LEFT: In this image from video, a plain clothes police officer seems to choke a woman. An official
complaint was made yesterday after footage circulated on social media.
RIGHT: The plain clothes police officer is seen demanding the phone recording the incident is handed over.
By LEANDRA ROLLE
Tribune Staff Reporter
THE Royal Bahamas Police Force is investigating after an official complaint was made yesterday against a plain clothes police officer caught on video choking a woman outside a nightspot.
In the five-second clip video, a male police officer chokes a woman whose back is pressed against a car before demanding that someone bring him the phone of the person recording the encounter.
The video went viral on social media earlier this week, however Police Commissioner Paul Rolle said that a complaint was officially made yesterday afternoon.
National Security Minister Wayne Munroe also commented on the incident yesterday. He reiterated comments he made to The Tribune about the incident on Monday, telling reporters that anyone with allegations of police brutality should file an official complaint to the Royal Bahamas Police Force so that the matter can be investigated.
When he spoke to reporters yesterday morning, he said he was told by the police commissioner that there was no information that an official complaint had been filed on the incident in question at that point.
“Up to this morning, when I met with the commissioner of police, he indicated that a journalist had approached him with those persons and he had asked them to come and see the deputy commissioner of police who is concerned with discipline and to the time with me meeting with him before Cabinet today, he had no information that they had actually come in,” Mr Munroe said.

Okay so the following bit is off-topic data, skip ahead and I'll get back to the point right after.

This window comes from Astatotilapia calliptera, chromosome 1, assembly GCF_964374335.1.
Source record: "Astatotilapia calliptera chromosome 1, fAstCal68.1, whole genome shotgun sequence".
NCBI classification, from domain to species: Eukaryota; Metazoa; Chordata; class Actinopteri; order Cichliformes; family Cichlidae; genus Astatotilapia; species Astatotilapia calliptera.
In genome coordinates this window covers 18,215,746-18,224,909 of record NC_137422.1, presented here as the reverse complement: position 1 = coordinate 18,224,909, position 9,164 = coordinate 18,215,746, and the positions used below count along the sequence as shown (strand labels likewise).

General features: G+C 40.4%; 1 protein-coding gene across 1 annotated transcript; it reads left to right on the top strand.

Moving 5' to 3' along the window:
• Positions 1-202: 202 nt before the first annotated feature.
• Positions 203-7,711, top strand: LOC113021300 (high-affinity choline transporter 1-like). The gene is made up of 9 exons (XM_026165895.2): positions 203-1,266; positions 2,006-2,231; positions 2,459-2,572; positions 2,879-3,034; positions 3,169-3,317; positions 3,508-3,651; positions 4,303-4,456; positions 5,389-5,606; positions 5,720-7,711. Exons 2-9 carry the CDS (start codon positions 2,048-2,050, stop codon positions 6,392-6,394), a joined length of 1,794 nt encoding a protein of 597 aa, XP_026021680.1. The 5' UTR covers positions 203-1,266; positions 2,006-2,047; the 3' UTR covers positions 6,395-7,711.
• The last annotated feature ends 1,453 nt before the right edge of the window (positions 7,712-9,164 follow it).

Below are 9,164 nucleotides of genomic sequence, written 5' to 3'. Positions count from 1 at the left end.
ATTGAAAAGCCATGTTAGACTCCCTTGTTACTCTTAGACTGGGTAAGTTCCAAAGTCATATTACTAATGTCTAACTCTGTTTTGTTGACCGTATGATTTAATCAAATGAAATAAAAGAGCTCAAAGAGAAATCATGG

When asked if the officer in question will be reprimanded, Mr Munroe explained that there is a process that must be followed.
“You have to have a complaint,” he said. “Some things can be on video but you have to have a complaint. You have to first validate the video. You have to make sure that it’s not photoshopped, somebody has to come in and make a complaint because just as citizens are entitled to due process, police officers are entitled to due process. Once the complaint is made and once the material is brought, then the system will be engaged to deal with the police officer just as it was engaged to deal with the citizen.”
While noting that every agency has “good” and “bad” apples, Mr Munroe said it is his ministry’s job to root out the rotten ones.
“I have advised previously. . .that the police have no right to take your cell phone. I’ve advised that persons who have CCTV systems that if they fear that their DVRs will be taken, they ought to arrange recording off site,” the minister continued.
“Once you have the material to show that there has been malfeasance by the police officers in any regard, you should make a complaint to Complaints and Corruption (Unit) and if it rises to the level of criminality, you should make a criminal complaint and if nothing happens then that’s an appropriate case to involve somebody at my level.
“I’m concerned with checking that the system works properly. The system is designed to root out bad officers because in every profession you have bad professionals… The good apples have no interest in being in the same barrel with bad apples. If you have evidence, if you have complaints, please make them so the system can be engaged to deal with it.”